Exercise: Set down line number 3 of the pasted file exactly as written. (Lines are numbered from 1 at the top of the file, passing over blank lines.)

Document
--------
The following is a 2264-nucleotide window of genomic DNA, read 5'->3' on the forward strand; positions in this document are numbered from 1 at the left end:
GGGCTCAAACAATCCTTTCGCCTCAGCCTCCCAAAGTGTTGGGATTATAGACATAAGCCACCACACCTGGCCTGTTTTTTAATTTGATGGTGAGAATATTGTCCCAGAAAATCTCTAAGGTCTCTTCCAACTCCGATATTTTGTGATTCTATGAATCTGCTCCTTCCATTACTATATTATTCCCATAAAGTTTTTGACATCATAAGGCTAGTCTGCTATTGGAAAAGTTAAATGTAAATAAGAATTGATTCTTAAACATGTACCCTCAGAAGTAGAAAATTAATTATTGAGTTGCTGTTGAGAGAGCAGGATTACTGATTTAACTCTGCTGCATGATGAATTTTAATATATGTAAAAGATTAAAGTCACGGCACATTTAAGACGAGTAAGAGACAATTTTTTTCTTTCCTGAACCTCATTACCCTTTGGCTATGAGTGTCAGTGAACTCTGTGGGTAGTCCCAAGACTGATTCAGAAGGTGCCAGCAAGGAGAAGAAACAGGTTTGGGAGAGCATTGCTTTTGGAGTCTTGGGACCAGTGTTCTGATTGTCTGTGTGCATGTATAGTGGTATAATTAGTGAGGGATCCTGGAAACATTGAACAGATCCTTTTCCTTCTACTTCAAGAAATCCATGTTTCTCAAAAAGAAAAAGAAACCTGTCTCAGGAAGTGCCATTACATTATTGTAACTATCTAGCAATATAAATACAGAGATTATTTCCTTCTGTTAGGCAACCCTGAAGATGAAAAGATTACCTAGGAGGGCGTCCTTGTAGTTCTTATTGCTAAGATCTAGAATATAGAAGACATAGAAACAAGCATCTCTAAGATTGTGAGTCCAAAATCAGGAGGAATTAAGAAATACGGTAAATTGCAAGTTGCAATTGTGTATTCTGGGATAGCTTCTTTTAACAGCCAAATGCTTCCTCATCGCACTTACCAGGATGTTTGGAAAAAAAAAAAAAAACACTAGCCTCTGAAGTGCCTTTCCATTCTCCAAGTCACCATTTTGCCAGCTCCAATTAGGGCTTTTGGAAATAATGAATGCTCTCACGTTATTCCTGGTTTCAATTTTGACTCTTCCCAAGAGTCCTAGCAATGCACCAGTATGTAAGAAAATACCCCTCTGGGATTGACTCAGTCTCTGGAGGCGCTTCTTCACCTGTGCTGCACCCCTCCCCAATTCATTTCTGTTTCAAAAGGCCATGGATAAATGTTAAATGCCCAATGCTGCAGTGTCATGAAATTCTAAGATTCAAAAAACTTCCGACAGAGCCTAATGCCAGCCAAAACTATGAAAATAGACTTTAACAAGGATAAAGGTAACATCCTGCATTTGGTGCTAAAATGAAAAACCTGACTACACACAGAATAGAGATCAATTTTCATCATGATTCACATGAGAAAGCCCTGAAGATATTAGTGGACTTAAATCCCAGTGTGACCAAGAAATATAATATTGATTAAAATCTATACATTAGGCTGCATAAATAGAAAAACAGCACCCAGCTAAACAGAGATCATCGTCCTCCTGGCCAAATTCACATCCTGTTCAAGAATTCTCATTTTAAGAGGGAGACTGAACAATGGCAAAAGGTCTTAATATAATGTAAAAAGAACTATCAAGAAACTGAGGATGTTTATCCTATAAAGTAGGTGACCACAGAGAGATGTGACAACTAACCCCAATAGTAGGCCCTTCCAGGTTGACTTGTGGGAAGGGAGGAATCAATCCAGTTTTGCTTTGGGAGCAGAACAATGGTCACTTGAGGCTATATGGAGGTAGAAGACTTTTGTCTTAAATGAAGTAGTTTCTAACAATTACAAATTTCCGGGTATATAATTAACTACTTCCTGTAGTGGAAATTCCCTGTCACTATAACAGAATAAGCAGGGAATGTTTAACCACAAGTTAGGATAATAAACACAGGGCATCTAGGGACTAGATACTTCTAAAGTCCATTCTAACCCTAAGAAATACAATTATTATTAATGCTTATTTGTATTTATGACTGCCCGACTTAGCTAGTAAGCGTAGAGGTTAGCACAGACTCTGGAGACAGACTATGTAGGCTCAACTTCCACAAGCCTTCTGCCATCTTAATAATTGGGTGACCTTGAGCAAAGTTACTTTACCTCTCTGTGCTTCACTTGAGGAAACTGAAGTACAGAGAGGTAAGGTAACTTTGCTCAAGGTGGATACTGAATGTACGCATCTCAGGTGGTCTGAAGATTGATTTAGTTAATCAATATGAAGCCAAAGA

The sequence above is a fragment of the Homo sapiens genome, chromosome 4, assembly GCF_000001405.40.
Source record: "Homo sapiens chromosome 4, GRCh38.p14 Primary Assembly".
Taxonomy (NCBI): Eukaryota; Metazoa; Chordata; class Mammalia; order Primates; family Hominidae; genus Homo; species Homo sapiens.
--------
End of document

The sequence above is a fragment of the Homo sapiens genome, chromosome 4, assembly GCF_000001405.40.